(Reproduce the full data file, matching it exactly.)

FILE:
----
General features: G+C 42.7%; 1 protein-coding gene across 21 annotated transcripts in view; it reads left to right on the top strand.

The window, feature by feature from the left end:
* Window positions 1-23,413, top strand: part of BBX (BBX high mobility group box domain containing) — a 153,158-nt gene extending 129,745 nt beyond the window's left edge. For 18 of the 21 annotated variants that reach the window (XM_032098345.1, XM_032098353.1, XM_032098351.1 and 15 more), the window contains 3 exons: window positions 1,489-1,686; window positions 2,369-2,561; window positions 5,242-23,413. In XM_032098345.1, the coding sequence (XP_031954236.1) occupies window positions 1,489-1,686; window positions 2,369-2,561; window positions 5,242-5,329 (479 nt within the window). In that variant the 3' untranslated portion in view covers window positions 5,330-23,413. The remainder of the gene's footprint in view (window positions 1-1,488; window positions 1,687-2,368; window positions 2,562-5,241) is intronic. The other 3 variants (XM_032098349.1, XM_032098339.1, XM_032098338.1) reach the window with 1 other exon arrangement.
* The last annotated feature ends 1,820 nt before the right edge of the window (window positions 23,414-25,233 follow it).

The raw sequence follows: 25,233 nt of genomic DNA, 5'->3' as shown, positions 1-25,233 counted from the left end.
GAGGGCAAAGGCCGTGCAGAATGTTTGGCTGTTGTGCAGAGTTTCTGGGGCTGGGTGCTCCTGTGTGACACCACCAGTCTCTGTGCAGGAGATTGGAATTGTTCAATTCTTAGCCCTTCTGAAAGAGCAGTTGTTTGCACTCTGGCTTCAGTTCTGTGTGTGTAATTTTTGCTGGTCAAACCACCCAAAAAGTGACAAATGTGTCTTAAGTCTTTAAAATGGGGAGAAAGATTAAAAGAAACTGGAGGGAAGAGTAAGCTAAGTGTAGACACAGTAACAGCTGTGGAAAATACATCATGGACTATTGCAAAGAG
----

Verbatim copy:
General features: G+C 42.7%; 1 protein-coding gene across 21 annotated transcripts in view; it reads left to right on the top strand.

The window, feature by feature from the left end:
* Window positions 1-23,413, top strand: part of BBX (BBX high mobility group box domain containing) — a 153,158-nt gene extending 129,745 nt beyond the window's left edge. For 18 of the 21 annotated variants that reach the window (XM_032098345.1, XM_032098353.1, XM_032098351.1 and 15 more), the window contains 3 exons: window positions 1,489-1,686; window positions 2,369-2,561; window positions 5,242-23,413. In XM_032098345.1, the coding sequence (XP_031954236.1) occupies window positions 1,489-1,686; window positions 2,369-2,561; window positions 5,242-5,329 (479 nt within the window). In that variant the 3' untranslated portion in view covers window positions 5,330-23,413. The remainder of the gene's footprint in view (window positions 1-1,488; window positions 1,687-2,368; window positions 2,562-5,241) is intronic. The other 3 variants (XM_032098349.1, XM_032098339.1, XM_032098338.1) reach the window with 1 other exon arrangement.
* The last annotated feature ends 1,820 nt before the right edge of the window (window positions 23,414-25,233 follow it).

The raw sequence follows: 25,233 nt of genomic DNA, 5'->3' as shown, positions 1-25,233 counted from the left end.
GAGGGCAAAGGCCGTGCAGAATGTTTGGCTGTTGTGCAGAGTTTCTGGGGCTGGGTGCTCCTGTGTGACACCACCAGTCTCTGTGCAGGAGATTGGAATTGTTCAATTCTTAGCCCTTCTGAAAGAGCAGTTGTTTGCACTCTGGCTTCAGTTCTGTGTGTGTAATTTTTGCTGGTCAAACCACCCAAAAAGTGACAAATGTGTCTTAAGTCTTTAAAATGGGGAGAAAGATTAAAAGAAACTGGAGGGAAGAGTAAGCTAAGTGTAGACACAGTAACAGCTGTGGAAAATACATCATGGACTATTGCAAAGAG